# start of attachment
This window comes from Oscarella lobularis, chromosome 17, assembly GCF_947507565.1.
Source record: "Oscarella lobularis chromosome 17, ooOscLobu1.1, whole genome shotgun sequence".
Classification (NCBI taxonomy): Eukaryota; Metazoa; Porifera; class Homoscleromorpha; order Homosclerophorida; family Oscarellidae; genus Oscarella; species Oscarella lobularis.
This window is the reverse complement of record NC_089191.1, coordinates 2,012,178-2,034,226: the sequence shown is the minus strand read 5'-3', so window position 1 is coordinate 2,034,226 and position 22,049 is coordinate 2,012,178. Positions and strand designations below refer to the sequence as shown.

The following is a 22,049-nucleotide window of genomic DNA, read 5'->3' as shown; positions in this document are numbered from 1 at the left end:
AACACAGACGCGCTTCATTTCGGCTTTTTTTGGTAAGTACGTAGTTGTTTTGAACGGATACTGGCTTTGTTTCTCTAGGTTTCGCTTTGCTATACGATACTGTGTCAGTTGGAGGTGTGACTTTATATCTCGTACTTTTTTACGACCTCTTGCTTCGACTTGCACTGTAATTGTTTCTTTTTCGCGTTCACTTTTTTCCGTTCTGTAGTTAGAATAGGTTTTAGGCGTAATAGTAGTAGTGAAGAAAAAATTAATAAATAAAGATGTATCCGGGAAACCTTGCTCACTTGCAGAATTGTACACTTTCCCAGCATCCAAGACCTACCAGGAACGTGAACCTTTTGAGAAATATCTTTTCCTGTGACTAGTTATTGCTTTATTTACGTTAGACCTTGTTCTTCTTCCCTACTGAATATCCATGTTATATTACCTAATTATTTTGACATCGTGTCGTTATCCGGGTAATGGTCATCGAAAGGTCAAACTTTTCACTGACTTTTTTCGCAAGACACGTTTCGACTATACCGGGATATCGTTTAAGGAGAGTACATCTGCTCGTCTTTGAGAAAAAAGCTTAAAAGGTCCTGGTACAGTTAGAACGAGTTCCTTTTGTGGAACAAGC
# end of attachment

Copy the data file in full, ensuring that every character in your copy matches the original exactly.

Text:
This window comes from Oscarella lobularis, chromosome 17, assembly GCF_947507565.1.
Source record: "Oscarella lobularis chromosome 17, ooOscLobu1.1, whole genome shotgun sequence".
Classification (NCBI taxonomy): Eukaryota; Metazoa; Porifera; class Homoscleromorpha; order Homosclerophorida; family Oscarellidae; genus Oscarella; species Oscarella lobularis.
This window is the reverse complement of record NC_089191.1, coordinates 2,012,178-2,034,226: the sequence shown is the minus strand read 5'-3', so window position 1 is coordinate 2,034,226 and position 22,049 is coordinate 2,012,178. Positions and strand designations below refer to the sequence as shown.

The following is a 22,049-nucleotide window of genomic DNA, read 5'->3' as shown; positions in this document are numbered from 1 at the left end:
AACACAGACGCGCTTCATTTCGGCTTTTTTTGGTAAGTACGTAGTTGTTTTGAACGGATACTGGCTTTGTTTCTCTAGGTTTCGCTTTGCTATACGATACTGTGTCAGTTGGAGGTGTGACTTTATATCTCGTACTTTTTTACGACCTCTTGCTTCGACTTGCACTGTAATTGTTTCTTTTTCGCGTTCACTTTTTTCCGTTCTGTAGTTAGAATAGGTTTTAGGCGTAATAGTAGTAGTGAAGAAAAAATTAATAAATAAAGATGTATCCGGGAAACCTTGCTCACTTGCAGAATTGTACACTTTCCCAGCATCCAAGACCTACCAGGAACGTGAACCTTTTGAGAAATATCTTTTCCTGTGACTAGTTATTGCTTTATTTACGTTAGACCTTGTTCTTCTTCCCTACTGAATATCCATGTTATATTACCTAATTATTTTGACATCGTGTCGTTATCCGGGTAATGGTCATCGAAAGGTCAAACTTTTCACTGACTTTTTTCGCAAGACACGTTTCGACTATACCGGGATATCGTTTAAGGAGAGTACATCTGCTCGTCTTTGAGAAAAAAGCTTAAAAGGTCCTGGTACAGTTAGAACGAGTTCCTTTTGTGGAACAAGC